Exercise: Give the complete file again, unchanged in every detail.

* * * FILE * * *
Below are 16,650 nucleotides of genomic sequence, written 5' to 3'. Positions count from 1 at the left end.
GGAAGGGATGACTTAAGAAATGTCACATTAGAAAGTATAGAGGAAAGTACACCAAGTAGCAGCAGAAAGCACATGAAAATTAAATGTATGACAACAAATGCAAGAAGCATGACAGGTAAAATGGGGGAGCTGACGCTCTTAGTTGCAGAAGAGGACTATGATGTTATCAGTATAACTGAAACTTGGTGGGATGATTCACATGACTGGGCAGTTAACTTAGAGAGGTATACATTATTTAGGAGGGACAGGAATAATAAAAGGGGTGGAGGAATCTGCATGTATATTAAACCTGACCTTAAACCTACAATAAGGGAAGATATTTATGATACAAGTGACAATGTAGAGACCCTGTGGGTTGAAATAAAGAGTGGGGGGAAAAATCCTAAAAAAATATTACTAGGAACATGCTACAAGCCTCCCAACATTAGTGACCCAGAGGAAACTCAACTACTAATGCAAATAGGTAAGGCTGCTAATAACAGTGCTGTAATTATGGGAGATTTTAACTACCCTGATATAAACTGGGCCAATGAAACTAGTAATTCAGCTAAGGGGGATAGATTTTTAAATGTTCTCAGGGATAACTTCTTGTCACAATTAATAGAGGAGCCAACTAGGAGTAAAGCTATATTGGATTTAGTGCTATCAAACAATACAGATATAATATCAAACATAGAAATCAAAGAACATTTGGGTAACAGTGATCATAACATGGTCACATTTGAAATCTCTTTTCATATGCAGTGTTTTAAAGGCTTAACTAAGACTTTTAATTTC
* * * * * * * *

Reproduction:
Below are 16,650 nucleotides of genomic sequence, written 5' to 3'. Positions count from 1 at the left end.
GGAAGGGATGACTTAAGAAATGTCACATTAGAAAGTATAGAGGAAAGTACACCAAGTAGCAGCAGAAAGCACATGAAAATTAAATGTATGACAACAAATGCAAGAAGCATGACAGGTAAAATGGGGGAGCTGACGCTCTTAGTTGCAGAAGAGGACTATGATGTTATCAGTATAACTGAAACTTGGTGGGATGATTCACATGACTGGGCAGTTAACTTAGAGAGGTATACATTATTTAGGAGGGACAGGAATAATAAAAGGGGTGGAGGAATCTGCATGTATATTAAACCTGACCTTAAACCTACAATAAGGGAAGATATTTATGATACAAGTGACAATGTAGAGACCCTGTGGGTTGAAATAAAGAGTGGGGGGAAAAATCCTAAAAAAATATTACTAGGAACATGCTACAAGCCTCCCAACATTAGTGACCCAGAGGAAACTCAACTACTAATGCAAATAGGTAAGGCTGCTAATAACAGTGCTGTAATTATGGGAGATTTTAACTACCCTGATATAAACTGGGCCAATGAAACTAGTAATTCAGCTAAGGGGGATAGATTTTTAAATGTTCTCAGGGATAACTTCTTGTCACAATTAATAGAGGAGCCAACTAGGAGTAAAGCTATATTGGATTTAGTGCTATCAAACAATACAGATATAATATCAAACATAGAAATCAAAGAACATTTGGGTAACAGTGATCATAACATGGTCACATTTGAAATCTCTTTTCATATGCAGTGTTTTAAAGGCTTAACTAAGACTTTTAATTTC